When partners start or buy a business they often don't think of things that could go wrong. However, when things do go wrong, the adverse effects on the business and relationships can be substantial.
From my experience, one of the most common reasons for partnership disputes is an uneven and unfair workload distribution when one partner believes that he or she puts more hours into a business than the other. This type of conflicts generally does not happen at the beginning of business relationships but may become apparent as the business progresses. It may also be a result of changes in business circumstances that can create more work for one party and less work for another.
Cast study of a partnership dispute
To illustrate how unequal and unfair workload distribution had progressed, here is a case study of a small food manufacturing company.
Two partners, Amy and John (not their real names), long term friends who also worked in the same industry for a long time, decided it was a time to go on their own. They borrowed funds, agreed on the business structure, responsibilities, strategy, spending, and everything else they could think of at the time. They also decided that Amy will be focusing on sales and marketing, and John on the manufacturing and HR. All other roles were outsourced to subcontractors and freelancers.
The business picked up surprisingly quickly, and in the first few years, they built a substantial distribution of their products, wholesaling them to stores and selling online directly to consumers. As the business developed, they decided to change their distribution strategy by supplying products to a few distributors who would then re-sell them to stores, instead of supplying to hundreds of stores by themselves, so the distributors would place large orders and less regularly. They also made another decision to outsource marketing to a third party. As a result, John's workload increased, and Amy's workload decreased.
So John, who looked after manufacturing and HR, started feeling that he worked harder than Amy. Did he bring it up with her? No! Why? He thought that if he did, this would cause conflict between them, and he would lose the argument because they agreed on their respective responsibilities in the past. Besides, Amy was more articulative than him, so when she wanted to prove someone wrong, she could do so easily. He thought there was no point of starting an argument knowing in advance that he was going lose. However, avoiding conflict did not resolve it, and their relationship began to deteriorate.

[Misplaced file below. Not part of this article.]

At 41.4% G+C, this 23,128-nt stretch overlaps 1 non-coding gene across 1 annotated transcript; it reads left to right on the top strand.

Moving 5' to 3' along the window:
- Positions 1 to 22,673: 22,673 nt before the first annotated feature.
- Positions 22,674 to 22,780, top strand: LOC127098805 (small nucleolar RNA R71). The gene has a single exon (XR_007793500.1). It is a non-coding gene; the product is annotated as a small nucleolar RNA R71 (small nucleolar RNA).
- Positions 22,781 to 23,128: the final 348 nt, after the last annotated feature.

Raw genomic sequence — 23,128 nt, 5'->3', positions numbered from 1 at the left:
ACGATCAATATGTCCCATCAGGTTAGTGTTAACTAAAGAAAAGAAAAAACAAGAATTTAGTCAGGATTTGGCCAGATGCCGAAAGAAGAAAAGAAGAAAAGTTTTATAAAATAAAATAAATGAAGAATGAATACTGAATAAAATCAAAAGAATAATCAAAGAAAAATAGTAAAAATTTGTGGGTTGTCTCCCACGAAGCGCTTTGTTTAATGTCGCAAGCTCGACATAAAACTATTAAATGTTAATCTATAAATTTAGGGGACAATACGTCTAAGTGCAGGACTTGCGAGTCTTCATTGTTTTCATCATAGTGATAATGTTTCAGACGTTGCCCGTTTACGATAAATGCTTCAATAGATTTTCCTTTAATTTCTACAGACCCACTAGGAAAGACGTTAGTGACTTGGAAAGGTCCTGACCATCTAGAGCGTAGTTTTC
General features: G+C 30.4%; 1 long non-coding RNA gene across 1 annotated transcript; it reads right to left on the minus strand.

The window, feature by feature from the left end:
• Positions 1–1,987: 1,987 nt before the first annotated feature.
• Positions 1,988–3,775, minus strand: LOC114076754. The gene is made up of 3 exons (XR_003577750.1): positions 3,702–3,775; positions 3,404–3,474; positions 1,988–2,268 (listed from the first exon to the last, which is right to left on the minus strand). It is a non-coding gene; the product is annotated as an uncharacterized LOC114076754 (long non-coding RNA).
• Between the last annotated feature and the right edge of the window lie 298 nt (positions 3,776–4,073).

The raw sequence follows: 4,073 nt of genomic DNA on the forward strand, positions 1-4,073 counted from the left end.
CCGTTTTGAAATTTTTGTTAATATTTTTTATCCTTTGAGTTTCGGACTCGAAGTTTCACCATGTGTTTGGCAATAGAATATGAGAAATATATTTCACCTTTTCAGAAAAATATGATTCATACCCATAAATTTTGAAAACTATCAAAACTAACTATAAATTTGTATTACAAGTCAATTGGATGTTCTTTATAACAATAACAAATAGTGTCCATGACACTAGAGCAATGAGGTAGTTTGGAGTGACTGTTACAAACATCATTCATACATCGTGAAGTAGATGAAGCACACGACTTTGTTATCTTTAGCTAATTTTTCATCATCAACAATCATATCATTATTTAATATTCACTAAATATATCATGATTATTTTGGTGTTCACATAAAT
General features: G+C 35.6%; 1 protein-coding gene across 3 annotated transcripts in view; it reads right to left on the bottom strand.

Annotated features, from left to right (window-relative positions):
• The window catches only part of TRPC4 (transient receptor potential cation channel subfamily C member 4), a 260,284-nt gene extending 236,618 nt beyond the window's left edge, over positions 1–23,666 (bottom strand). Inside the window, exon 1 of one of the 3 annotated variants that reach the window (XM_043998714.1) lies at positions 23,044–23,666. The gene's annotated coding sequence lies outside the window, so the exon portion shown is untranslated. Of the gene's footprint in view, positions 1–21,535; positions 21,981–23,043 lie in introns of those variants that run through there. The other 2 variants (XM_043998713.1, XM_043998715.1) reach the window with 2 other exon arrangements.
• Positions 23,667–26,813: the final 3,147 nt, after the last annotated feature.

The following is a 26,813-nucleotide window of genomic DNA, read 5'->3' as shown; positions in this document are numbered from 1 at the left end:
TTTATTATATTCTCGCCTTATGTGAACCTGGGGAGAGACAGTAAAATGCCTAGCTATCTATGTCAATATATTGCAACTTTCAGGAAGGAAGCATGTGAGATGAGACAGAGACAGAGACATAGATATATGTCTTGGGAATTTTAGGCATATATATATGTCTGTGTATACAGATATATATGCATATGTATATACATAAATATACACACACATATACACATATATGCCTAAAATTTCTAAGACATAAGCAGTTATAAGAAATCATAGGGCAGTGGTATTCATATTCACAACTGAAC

Luckily for him, Amy started the conversation herself as she acknowledged that their workload was not distributed equally. After a long discussion, they found a simple yet powerful resolution by agreeing to swap roles every three months.
How to prevent partnership dispute related to uneven and unfair workload?
It is important to remember that when business circumstances change, the workload of business partners can change as a result. It is also worthwhile to discuss in advance with your partner what you can both do if changes take place.
Here some questions that you can ask each other.
1. What should we do if one of us will be unable to perform the role that we agreed on due to change of circumstances such as pregnancy, children starting school, commitments outside of a business, sickness, and so on?
2. What should we do if one of us will not perform the role up to the standards that we both agree to be acceptable?
3. What happens if we have opposite views on strategy, spending, hiring and firing, operations, and so on? Should we try to resolve it first? If not, should bring a third party to help reach a decision?
4. What should we do if one of us decides to exit the business?
I would recommend recording these conversations as you may need to refer to them in the future. I would also recommend getting legal and accounting advice, especially when you discuss business structures and exit strategies.
Steps to resolve a dispute related to unfair and uneven workload distribution
It can be an unpleasant experience starting and managing a difficult conversation. So here are the steps you can take that will increase your chance of reaching a mutually beneficial solution.
1. Prepare by anticipating your business partner's response.